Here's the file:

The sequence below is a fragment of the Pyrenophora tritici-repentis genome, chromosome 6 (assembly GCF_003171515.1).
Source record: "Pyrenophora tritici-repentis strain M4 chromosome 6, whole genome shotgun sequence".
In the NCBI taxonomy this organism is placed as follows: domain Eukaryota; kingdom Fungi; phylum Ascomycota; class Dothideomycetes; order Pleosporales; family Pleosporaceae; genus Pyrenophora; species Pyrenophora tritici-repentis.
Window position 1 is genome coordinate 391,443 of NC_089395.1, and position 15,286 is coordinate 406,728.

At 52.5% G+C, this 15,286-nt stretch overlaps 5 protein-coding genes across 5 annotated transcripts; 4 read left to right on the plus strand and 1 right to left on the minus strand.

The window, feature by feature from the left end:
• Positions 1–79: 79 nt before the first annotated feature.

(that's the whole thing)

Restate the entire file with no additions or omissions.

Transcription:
The sequence below is a fragment of the Pyrenophora tritici-repentis genome, chromosome 6 (assembly GCF_003171515.1).
Source record: "Pyrenophora tritici-repentis strain M4 chromosome 6, whole genome shotgun sequence".
In the NCBI taxonomy this organism is placed as follows: domain Eukaryota; kingdom Fungi; phylum Ascomycota; class Dothideomycetes; order Pleosporales; family Pleosporaceae; genus Pyrenophora; species Pyrenophora tritici-repentis.
Window position 1 is genome coordinate 391,443 of NC_089395.1, and position 15,286 is coordinate 406,728.

At 52.5% G+C, this 15,286-nt stretch overlaps 5 protein-coding genes across 5 annotated transcripts; 4 read left to right on the plus strand and 1 right to left on the minus strand.

The window, feature by feature from the left end:
• Positions 1–79: 79 nt before the first annotated feature.